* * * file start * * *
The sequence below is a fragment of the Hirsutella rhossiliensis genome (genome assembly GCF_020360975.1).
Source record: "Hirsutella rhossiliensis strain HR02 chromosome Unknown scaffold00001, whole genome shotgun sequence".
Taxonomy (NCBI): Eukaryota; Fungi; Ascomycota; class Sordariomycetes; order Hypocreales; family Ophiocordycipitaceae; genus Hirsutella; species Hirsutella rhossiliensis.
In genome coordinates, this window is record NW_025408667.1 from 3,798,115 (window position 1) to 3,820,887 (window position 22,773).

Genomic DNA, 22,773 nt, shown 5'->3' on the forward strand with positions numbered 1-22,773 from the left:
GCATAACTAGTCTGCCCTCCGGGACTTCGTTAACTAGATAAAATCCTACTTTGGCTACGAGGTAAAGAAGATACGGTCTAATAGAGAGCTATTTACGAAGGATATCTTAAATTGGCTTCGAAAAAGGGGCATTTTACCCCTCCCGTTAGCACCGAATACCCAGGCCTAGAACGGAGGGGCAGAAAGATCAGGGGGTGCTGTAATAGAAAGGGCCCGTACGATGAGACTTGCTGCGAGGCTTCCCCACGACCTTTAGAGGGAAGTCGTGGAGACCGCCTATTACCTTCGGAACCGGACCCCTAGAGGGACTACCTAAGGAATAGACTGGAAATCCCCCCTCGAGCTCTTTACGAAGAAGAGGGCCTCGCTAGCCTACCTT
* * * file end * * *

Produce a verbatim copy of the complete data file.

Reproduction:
The sequence below is a fragment of the Hirsutella rhossiliensis genome (genome assembly GCF_020360975.1).
Source record: "Hirsutella rhossiliensis strain HR02 chromosome Unknown scaffold00001, whole genome shotgun sequence".
Taxonomy (NCBI): Eukaryota; Fungi; Ascomycota; class Sordariomycetes; order Hypocreales; family Ophiocordycipitaceae; genus Hirsutella; species Hirsutella rhossiliensis.
In genome coordinates, this window is record NW_025408667.1 from 3,798,115 (window position 1) to 3,820,887 (window position 22,773).

Genomic DNA, 22,773 nt, shown 5'->3' on the forward strand with positions numbered 1-22,773 from the left:
GCATAACTAGTCTGCCCTCCGGGACTTCGTTAACTAGATAAAATCCTACTTTGGCTACGAGGTAAAGAAGATACGGTCTAATAGAGAGCTATTTACGAAGGATATCTTAAATTGGCTTCGAAAAAGGGGCATTTTACCCCTCCCGTTAGCACCGAATACCCAGGCCTAGAACGGAGGGGCAGAAAGATCAGGGGGTGCTGTAATAGAAAGGGCCCGTACGATGAGACTTGCTGCGAGGCTTCCCCACGACCTTTAGAGGGAAGTCGTGGAGACCGCCTATTACCTTCGGAACCGGACCCCTAGAGGGACTACCTAAGGAATAGACTGGAAATCCCCCCTCGAGCTCTTTACGAAGAAGAGGGCCTCGCTAGCCTACCTT